Member
Thread Starter
Join Date: Feb 2008
Location: Many Places US
Posts: 296
Received 0 Votes on 0 Posts
Okay in the light of day, I see that I wasn't looking for a couple of five or six inch springs providing tension between two things, but the torsion spring is the long coiled-looking pipe-like thing over a bar above the door, which is definitely broken on one side. In almost all certainty, that's the problem. The broken side feels pretty rusted, while the other looks more new, so maybe one was replaced and not the other or maybe that's just the way these springs aged.

I'm guessing that's why I can't hand-raise the door. It will not budge from the floor. As of yet, I haven't tried to lever it or anything to get it started, but just trying to pull up on the inside frame hasn't caused the door to move. If anybody knows of any security somethings the previous owners may have installed that might release the door, so I can manually open it, it'd be great, but the way the broken door slams to the floor when I pull the release makes me think the spring is involved. Our garage is pretty completely filled with storage, so trying to move things out of the way on the front without being able to open the door is going to be a chore in itself, so it doesn't hurt to ask.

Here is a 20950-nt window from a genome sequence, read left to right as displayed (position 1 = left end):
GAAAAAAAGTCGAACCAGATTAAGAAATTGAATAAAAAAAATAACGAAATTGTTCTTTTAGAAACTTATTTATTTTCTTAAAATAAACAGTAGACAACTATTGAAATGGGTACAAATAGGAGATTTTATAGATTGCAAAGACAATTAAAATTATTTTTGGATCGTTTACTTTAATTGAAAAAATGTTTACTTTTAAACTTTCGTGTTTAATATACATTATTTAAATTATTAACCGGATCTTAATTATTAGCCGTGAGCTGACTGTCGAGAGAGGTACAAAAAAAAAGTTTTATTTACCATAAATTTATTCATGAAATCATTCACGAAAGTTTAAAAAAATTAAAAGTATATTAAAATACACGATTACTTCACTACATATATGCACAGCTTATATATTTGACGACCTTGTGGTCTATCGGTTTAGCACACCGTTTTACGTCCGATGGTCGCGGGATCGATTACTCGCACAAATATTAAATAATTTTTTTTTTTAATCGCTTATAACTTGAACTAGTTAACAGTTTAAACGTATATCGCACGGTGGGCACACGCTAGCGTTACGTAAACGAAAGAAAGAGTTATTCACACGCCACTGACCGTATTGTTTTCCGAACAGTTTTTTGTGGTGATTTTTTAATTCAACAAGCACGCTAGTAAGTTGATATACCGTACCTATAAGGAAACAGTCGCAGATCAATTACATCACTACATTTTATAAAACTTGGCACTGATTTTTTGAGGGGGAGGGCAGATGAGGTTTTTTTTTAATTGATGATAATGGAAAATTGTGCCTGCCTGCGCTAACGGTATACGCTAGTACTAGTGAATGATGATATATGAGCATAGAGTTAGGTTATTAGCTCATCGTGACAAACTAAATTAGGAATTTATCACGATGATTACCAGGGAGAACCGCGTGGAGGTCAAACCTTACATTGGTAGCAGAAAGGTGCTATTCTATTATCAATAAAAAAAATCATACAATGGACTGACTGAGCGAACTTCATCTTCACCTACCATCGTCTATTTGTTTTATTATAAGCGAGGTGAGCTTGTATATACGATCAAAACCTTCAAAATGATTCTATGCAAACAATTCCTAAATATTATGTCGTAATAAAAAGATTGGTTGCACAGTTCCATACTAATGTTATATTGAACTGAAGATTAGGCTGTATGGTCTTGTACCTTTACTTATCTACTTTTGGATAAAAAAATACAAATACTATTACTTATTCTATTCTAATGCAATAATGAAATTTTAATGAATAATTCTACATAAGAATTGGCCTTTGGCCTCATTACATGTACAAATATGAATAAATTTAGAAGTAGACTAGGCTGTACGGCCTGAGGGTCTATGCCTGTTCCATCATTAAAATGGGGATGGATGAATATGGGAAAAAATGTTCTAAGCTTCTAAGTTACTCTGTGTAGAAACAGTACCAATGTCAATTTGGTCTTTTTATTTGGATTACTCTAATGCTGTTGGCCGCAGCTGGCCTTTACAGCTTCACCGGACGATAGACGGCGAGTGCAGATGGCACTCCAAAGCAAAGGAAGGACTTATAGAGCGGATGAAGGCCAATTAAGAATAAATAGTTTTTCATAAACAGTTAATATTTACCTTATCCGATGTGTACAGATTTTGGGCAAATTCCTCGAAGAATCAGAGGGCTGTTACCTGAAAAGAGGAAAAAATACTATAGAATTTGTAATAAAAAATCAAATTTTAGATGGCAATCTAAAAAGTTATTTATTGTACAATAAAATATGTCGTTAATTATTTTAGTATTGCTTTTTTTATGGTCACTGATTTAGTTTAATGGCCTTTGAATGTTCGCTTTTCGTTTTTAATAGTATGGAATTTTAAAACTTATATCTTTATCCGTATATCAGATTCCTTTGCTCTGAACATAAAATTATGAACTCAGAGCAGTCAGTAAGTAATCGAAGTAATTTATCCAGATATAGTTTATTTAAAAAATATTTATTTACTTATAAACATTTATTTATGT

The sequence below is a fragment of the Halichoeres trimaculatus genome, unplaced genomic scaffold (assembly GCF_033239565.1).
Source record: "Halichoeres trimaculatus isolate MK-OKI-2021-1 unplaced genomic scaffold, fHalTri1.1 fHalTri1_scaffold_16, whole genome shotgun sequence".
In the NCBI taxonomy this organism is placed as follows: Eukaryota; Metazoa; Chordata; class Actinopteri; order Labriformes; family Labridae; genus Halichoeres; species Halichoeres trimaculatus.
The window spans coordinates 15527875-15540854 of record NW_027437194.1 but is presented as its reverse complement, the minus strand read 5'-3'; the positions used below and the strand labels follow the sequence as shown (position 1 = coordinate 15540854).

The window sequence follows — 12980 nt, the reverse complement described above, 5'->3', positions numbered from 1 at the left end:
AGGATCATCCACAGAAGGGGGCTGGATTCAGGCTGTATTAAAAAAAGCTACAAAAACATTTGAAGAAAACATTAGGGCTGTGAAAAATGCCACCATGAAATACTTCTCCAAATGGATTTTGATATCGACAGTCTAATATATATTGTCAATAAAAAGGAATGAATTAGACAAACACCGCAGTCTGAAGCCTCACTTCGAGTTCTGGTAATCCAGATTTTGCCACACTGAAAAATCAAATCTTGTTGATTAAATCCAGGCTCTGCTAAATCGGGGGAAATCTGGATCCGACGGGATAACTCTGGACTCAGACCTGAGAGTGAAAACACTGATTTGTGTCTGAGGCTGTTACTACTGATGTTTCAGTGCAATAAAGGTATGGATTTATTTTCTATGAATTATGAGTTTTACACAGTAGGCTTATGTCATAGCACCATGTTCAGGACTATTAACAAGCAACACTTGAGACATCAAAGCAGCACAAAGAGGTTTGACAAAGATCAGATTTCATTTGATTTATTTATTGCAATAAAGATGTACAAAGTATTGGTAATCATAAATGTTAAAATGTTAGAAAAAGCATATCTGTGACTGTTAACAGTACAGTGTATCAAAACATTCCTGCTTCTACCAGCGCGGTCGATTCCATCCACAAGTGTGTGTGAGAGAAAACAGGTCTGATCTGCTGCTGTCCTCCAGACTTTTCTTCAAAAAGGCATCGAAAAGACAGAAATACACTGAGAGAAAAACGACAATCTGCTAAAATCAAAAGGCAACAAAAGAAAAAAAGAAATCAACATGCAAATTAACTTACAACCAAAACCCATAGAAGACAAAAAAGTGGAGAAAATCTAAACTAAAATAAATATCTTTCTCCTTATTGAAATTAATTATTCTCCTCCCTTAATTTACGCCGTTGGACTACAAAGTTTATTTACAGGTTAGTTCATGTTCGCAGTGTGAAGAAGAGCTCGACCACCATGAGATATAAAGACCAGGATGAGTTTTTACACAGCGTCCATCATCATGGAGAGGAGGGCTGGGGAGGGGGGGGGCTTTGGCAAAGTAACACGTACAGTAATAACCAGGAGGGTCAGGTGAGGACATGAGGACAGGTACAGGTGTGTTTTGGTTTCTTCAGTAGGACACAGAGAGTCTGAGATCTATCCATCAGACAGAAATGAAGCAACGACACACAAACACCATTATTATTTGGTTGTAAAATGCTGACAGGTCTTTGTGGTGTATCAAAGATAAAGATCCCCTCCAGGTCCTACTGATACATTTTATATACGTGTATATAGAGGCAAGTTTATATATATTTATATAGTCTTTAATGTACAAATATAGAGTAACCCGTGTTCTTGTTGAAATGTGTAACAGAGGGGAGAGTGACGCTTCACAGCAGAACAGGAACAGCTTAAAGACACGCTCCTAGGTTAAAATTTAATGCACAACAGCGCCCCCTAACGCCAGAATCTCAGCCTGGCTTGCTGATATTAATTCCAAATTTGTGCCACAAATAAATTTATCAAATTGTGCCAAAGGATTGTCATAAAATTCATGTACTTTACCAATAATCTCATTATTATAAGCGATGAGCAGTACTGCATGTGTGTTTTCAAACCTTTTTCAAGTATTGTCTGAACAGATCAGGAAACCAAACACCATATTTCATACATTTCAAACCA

@Clancy & @Pedro: Thanks for getting me pointed in the right direction. Guess I have some workspace clearing and torsion spring replacement studying to do.Thanks!
 
  #5  
Old 03-23-19, 10:49 AM
Member
Join Date: Dec 2005
Location: USA
Posts: 502
Received 9 Votes on 9 Posts
If anybody knows of any security somethings the previous owners may have installed that might release the door
Door is VERY heavy and could very well be why it's difficult to lift. Based on your descriptions I would suggest you hire a professional to repair your door springs it's not something for a novice and can get you seriously injured by not knowing what your doing.
 
  #6  
Old 03-23-19, 11:15 AM